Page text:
UA professors win prize for robotic technology that addresses climate change, labor shortage
TUCSON, Ariz. (KOLD News 13) - Two University of Arizona professors just won $200,000 for an invention to help cut down on carbon emissions.
Jonathan Bean, assistant professor of architecture, and Wolfgang Fink, associate professor of electrical and computer engineering, worked together to create a robot that can address the climate crisis by helping to improve the energy performance of existing buildings.
“It’s tough to add insulation to many existing buildings. Increasingly, performance without compromising health and durability is a challenge,” said Bean.
Bean said existing buildings account for about 50% of carbon emissions globally.
And while Bean said building codes can help eliminate emissions in new buildings, he and Wolfgang wanted to address existing buildings.
“If you’ve tried to hire a contractor lately, you know they are pretty busy. Unfortunately, the skill that goes into installing insulation is a very high-skilled job but it is not paid very well. Even at those very low labor rates, it is difficult to justify adding insulation to existing buildings,” Bean said.
“Retrofitting the outside of a building is usually very labor-intensive. You have to build a scaffold, lots of people have to be on a scaffold, it’s highly manual. So the idea is to replace that with a robotic approach,” Wolfgang said.
To address the issue, Bean and Wolfgang designed the wall Exterior Insulation and Finish System, or wall-EIFS.
The robot can autonomously scan and analyze existing conditions of a building while recording texture and material properties. It also maps and stores the scanned information. Then, a 3D-sprayable exterior insulation and finish system is attached to the robot, which can be placed on something like a scissor lift. From there, wall-EIFS can spray the insulation while avoiding obstacles, like decorative bricks or balconies for example, and adjust to anomalies.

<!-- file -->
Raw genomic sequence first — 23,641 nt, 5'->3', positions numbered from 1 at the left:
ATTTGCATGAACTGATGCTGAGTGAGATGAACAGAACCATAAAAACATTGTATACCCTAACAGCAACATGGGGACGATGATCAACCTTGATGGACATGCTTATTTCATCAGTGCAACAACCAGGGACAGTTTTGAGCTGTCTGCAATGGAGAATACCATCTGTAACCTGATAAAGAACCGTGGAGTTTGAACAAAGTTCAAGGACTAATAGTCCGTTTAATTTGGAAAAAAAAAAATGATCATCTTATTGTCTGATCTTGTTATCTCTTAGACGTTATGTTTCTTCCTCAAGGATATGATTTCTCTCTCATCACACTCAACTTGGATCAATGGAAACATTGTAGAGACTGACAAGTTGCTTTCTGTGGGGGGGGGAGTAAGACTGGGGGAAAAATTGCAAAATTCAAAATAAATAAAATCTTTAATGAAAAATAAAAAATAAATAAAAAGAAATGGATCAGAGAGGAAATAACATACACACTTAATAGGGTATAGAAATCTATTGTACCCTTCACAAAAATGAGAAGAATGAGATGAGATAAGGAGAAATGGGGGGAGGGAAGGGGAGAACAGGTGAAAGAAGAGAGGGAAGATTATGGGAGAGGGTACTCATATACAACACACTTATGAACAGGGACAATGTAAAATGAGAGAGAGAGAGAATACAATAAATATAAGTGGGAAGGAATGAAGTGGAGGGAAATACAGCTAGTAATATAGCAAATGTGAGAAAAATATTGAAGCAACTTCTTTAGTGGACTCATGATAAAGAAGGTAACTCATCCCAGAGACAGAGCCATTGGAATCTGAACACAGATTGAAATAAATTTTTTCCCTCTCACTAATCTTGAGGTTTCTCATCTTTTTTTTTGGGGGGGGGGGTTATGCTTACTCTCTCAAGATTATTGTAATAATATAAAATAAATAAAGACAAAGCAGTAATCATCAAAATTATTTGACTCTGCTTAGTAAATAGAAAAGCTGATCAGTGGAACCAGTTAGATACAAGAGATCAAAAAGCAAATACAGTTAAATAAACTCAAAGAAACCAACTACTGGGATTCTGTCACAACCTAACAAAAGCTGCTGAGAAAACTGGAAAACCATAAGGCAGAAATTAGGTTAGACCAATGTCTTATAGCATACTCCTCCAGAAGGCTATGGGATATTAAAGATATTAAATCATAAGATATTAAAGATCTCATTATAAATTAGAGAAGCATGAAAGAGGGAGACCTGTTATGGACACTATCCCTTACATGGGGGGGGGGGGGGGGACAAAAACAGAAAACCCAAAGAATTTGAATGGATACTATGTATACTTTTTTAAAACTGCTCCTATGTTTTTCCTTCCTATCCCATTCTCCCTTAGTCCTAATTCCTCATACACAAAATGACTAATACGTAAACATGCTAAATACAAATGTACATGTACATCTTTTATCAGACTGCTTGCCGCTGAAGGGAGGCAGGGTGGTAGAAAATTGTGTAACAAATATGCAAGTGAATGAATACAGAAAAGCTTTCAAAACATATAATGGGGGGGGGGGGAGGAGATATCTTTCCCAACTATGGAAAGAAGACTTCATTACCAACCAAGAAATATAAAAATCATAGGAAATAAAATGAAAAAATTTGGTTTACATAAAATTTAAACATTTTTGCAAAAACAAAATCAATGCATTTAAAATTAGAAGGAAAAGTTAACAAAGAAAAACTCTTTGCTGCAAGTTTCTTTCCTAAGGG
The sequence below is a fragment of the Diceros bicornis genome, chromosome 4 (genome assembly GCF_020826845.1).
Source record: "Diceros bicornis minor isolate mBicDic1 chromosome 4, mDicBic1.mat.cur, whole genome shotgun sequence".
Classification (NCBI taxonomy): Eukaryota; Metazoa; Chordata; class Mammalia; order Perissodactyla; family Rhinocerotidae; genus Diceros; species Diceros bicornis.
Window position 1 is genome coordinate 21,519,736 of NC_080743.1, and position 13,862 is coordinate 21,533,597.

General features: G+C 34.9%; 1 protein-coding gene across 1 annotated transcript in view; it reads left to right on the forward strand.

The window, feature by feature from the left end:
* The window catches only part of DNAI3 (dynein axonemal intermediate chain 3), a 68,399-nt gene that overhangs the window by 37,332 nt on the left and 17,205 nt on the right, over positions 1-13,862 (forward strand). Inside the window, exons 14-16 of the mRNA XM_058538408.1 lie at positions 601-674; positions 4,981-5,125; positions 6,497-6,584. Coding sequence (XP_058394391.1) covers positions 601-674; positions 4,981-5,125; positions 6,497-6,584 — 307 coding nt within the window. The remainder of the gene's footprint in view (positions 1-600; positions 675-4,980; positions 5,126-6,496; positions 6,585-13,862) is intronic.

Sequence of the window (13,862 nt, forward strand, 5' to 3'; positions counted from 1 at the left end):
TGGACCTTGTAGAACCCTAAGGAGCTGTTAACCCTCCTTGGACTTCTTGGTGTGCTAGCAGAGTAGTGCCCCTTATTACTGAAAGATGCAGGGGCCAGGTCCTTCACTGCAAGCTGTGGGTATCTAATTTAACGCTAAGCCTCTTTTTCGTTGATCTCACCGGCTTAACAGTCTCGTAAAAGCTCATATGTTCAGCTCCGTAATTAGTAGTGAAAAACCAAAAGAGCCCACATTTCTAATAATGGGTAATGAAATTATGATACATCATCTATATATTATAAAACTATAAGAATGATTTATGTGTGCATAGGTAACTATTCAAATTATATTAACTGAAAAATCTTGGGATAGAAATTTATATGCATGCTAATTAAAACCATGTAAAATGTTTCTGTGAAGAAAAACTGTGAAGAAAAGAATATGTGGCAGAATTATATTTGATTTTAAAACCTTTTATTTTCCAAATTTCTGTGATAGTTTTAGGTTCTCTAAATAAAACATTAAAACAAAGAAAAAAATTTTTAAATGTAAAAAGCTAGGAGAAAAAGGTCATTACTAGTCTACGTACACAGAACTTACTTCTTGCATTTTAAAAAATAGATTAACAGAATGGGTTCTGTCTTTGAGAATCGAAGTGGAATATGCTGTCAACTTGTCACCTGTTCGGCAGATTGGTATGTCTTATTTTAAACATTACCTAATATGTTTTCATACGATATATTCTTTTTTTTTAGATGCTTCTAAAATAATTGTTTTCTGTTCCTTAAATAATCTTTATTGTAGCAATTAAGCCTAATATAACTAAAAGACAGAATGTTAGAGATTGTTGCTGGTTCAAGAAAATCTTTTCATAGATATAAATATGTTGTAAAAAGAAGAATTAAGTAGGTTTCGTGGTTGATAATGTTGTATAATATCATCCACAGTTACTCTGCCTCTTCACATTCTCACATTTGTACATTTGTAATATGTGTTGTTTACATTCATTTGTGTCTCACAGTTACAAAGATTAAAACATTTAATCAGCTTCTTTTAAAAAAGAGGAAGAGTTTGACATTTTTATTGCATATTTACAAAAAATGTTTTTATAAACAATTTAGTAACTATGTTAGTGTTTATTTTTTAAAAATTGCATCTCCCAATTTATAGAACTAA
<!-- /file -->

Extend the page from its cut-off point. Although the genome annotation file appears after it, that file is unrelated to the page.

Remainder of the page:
These researchers said an integrative tooling head allows the material to be shaped to replicate existing surface textures. Finished coats are then spray applied making it possible to preserve the look of historic buildings, or transform dated buildings.
“We like this idea of taking the existing labor force and helping more people actually get higher-value work and also expanding the number of buildings we can retrofit and add insulation too,” Bean said.
Wolfgang and Bean are proud of having taken an idea and turned into into a complete package for the competition.
“All the way from the concept, to technology, to the societal impact, to a potential business strategy to transfer the whole thing into the market,” Wolfgang said.
Their hard work paid off. Wall-EIFS is one of 10 finalist prize winners of the U.S. Department of Energy’s Retrofit Opportunities for Building Optimization Technologies Prize. The E-ROBOT competition is one in a series of American-Made Challenges sponsored by the U.S. Department of Energy’s National Renewable Energy Laboratory.
Not only did Bean and Wolfgang walk away with $200,000, but they also have interest from companies who are considering adapting the technology to fit their needs.
“This is like the biggest thing I’ve ever won, so that is exciting,” Bean said. “The real excitement I feel about this is its potential. It is something that is definitely needed from an environmental, social, and economic perspective. If we can create more small businesses through this kind of innovation through the climate crisis.”
The researchers donated their winnings to the University of Arizona in the name of research.
Wolfgang said the sensory technology used in this award-winning robot is similar to the technology his lab has used in vision implants for the blind.
Wolfgang said his lab played a major role in the FDA-approved retinal implants. They allow a blind person to obtain some basic vision. He said the person would wear glasses that have a small mounted camera on top that wires images to an external processing unit that reduces the resolution and does some extra image processing then sends the images inside the eye to a chip which then, electrically stimulates the retina to create some basic vision.
The same image processing is being applied in this insulation project, as the robot searches for leaks and other building defects.
“The techniques are very similar, yet the applications couldn’t be any more diverse,” Wolfgang said.
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